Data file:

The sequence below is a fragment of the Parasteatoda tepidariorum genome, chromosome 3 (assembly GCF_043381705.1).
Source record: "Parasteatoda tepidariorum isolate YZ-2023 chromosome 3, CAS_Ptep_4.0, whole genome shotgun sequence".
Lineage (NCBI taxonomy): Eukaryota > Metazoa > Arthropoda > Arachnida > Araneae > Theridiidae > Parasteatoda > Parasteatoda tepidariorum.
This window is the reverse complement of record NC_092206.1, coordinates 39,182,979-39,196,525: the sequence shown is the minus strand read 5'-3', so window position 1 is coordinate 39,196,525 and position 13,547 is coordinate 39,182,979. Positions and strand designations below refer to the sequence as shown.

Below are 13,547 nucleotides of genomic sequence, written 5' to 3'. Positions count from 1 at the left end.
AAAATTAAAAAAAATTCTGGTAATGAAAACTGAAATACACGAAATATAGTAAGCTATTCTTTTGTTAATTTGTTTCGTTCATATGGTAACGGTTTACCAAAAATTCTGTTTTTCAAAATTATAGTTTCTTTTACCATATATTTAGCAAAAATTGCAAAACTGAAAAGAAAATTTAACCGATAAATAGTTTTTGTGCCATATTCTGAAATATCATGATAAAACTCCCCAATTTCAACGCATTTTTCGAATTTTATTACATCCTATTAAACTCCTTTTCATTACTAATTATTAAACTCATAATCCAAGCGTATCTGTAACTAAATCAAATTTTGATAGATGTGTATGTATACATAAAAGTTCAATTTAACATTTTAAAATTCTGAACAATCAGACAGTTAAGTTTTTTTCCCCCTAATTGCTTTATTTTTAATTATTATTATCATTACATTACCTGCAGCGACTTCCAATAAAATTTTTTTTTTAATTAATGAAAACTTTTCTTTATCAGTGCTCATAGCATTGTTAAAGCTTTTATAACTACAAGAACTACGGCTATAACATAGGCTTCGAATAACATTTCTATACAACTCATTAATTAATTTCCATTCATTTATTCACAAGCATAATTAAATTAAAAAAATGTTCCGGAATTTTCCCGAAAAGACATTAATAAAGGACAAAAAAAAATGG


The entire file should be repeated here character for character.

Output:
The sequence below is a fragment of the Parasteatoda tepidariorum genome, chromosome 3 (assembly GCF_043381705.1).
Source record: "Parasteatoda tepidariorum isolate YZ-2023 chromosome 3, CAS_Ptep_4.0, whole genome shotgun sequence".
Lineage (NCBI taxonomy): Eukaryota > Metazoa > Arthropoda > Arachnida > Araneae > Theridiidae > Parasteatoda > Parasteatoda tepidariorum.
This window is the reverse complement of record NC_092206.1, coordinates 39,182,979-39,196,525: the sequence shown is the minus strand read 5'-3', so window position 1 is coordinate 39,196,525 and position 13,547 is coordinate 39,182,979. Positions and strand designations below refer to the sequence as shown.

Below are 13,547 nucleotides of genomic sequence, written 5' to 3'. Positions count from 1 at the left end.
AAAATTAAAAAAAATTCTGGTAATGAAAACTGAAATACACGAAATATAGTAAGCTATTCTTTTGTTAATTTGTTTCGTTCATATGGTAACGGTTTACCAAAAATTCTGTTTTTCAAAATTATAGTTTCTTTTACCATATATTTAGCAAAAATTGCAAAACTGAAAAGAAAATTTAACCGATAAATAGTTTTTGTGCCATATTCTGAAATATCATGATAAAACTCCCCAATTTCAACGCATTTTTCGAATTTTATTACATCCTATTAAACTCCTTTTCATTACTAATTATTAAACTCATAATCCAAGCGTATCTGTAACTAAATCAAATTTTGATAGATGTGTATGTATACATAAAAGTTCAATTTAACATTTTAAAATTCTGAACAATCAGACAGTTAAGTTTTTTTCCCCCTAATTGCTTTATTTTTAATTATTATTATCATTACATTACCTGCAGCGACTTCCAATAAAATTTTTTTTTTAATTAATGAAAACTTTTCTTTATCAGTGCTCATAGCATTGTTAAAGCTTTTATAACTACAAGAACTACGGCTATAACATAGGCTTCGAATAACATTTCTATACAACTCATTAATTAATTTCCATTCATTTATTCACAAGCATAATTAAATTAAAAAAATGTTCCGGAATTTTCCCGAAAAGACATTAATAAAGGACAAAAAAAAATGG